Nevin Heller Tells History
ASHS Column for 9/22/05
Things get a little weird when
we write these columns a week
ahead of time. By that I mean
some of our topics actually
did transpire in the past while
we are reporting events that
haven't yet occurred, but are
predicted. Is that perfectly
clear? Good, because this
week's column contains an
example of both.
On Monday, the 12th, Olin
Tisdale, Gene Byrd and his
helper, Daniel, arrived in a
van loaded with equipment ready
to tackle some of the much-
needed work in the James
Houston Jones Park. Jerry
Simmons and I also joined in,
so from 8 A. M. until 2:30 P.M.
we managed to get a lot of limb-lopping, weed spraying, azalea trimming, raking and general sprucing up done.
Actually, it was Gene and Olin who were the movers and shakers on this project. Olin climbed the tree to pull down the dead limbs. Some were stubborn and clung mightily until hooked to Jerry's truck. Olin's persistence finally prevailed. Climbing the tree wasn't enough for this eighty year old. He couldn't rest until he climbed up on the roof of The Leach House to get the branches off that were damaging the shingles. Fortunately, he didn't fall, so all was well, at least until he tried to get out of bed Tuesday morning! I strongly suspect the same was true with Gene since he did a lot of pulling and hauling in those azaleas and then worked with that sprayer. At any rate, we are most grateful for their labor and their friendship.
Our second example is dealing with Nevin Heller's informative program at the September meeting of the Society on the 20th. Nevin had given this speech at the Escambia County Historical Society's meeting recently. We found it so interesting that we invited him to share it with us. The entire speech is too lengthy to print in this column, but we do have a copy of the complete text, so if you would like to fill in the blanks from my condensed report, let us hear from you for a copy. We may even persuade Jerry to put it on the web page.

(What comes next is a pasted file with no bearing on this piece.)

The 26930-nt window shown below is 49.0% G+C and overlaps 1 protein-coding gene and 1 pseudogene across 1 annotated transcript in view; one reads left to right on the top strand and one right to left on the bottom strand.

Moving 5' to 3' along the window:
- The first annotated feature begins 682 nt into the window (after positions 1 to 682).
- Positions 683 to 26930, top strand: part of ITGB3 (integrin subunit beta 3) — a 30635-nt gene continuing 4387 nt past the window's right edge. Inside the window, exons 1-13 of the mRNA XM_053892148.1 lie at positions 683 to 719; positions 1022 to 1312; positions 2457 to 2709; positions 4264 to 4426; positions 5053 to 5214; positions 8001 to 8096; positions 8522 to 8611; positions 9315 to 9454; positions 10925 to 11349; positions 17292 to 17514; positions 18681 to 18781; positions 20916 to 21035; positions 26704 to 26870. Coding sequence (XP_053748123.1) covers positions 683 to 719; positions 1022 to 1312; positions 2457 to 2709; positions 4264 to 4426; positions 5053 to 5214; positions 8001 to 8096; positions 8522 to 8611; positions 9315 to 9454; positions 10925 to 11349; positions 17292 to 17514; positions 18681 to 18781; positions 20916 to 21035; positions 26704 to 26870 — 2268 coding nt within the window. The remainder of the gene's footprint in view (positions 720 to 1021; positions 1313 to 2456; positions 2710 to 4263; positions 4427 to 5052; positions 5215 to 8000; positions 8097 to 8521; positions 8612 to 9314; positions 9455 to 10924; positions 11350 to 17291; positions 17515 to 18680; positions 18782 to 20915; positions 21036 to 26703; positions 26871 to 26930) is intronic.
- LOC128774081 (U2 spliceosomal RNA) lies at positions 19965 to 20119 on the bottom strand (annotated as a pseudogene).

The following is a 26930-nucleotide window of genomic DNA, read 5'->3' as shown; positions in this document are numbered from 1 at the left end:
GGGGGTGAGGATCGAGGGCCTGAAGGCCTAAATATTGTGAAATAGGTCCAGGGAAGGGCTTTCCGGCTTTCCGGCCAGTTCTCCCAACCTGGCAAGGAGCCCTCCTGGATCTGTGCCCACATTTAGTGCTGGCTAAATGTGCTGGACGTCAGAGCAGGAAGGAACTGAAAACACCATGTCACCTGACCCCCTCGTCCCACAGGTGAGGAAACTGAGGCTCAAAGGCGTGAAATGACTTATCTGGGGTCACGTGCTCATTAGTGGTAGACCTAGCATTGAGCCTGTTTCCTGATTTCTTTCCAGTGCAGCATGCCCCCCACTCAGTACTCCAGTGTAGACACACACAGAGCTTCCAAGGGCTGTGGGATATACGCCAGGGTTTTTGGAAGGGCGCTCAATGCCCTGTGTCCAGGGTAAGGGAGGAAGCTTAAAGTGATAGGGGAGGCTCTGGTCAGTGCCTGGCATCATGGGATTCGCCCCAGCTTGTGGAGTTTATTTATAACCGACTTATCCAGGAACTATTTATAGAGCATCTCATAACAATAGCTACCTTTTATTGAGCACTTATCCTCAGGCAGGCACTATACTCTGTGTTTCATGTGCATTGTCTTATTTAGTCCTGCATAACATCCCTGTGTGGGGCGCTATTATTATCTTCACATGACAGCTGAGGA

Nevin divided his report into three parts: Pre 1900 history of the local Flomaton area, The recreational years of the Jackson Theater, and Action at Flomaton Antique Auction. In dealing with the early history he dealt with the Indians, early explorers, trails and early references to settlements extending to the 31st parallel including Flomaton, west of the Escambia River. Next he spoke of the arrival of the Alabama & Florida Railroad just prior to the Civil War in May, 1861. After the Civil War the small town of Flomaton emerged as did more railroads, thus a major junction was born. By the 1900's many of the early families had settled - Browns, Drurys, Jacksons, McCurdys, Walkers (possibly the earliest landowners) and Weavers(1904). On April 13, 1908, the town was incorporated as Flomaton - FLO-rida/alaba-MA-TON (added by the Post Office).
Part two is basically the history of the Jackson Theater which later became the galleries of Flomaton Antique Auction. Before getting into that history though, he mentioned that the area just north of the Alabama/Florida state line is being developed into a local museum and Alabama welcome center by the Flomaton Chamber of Commerce.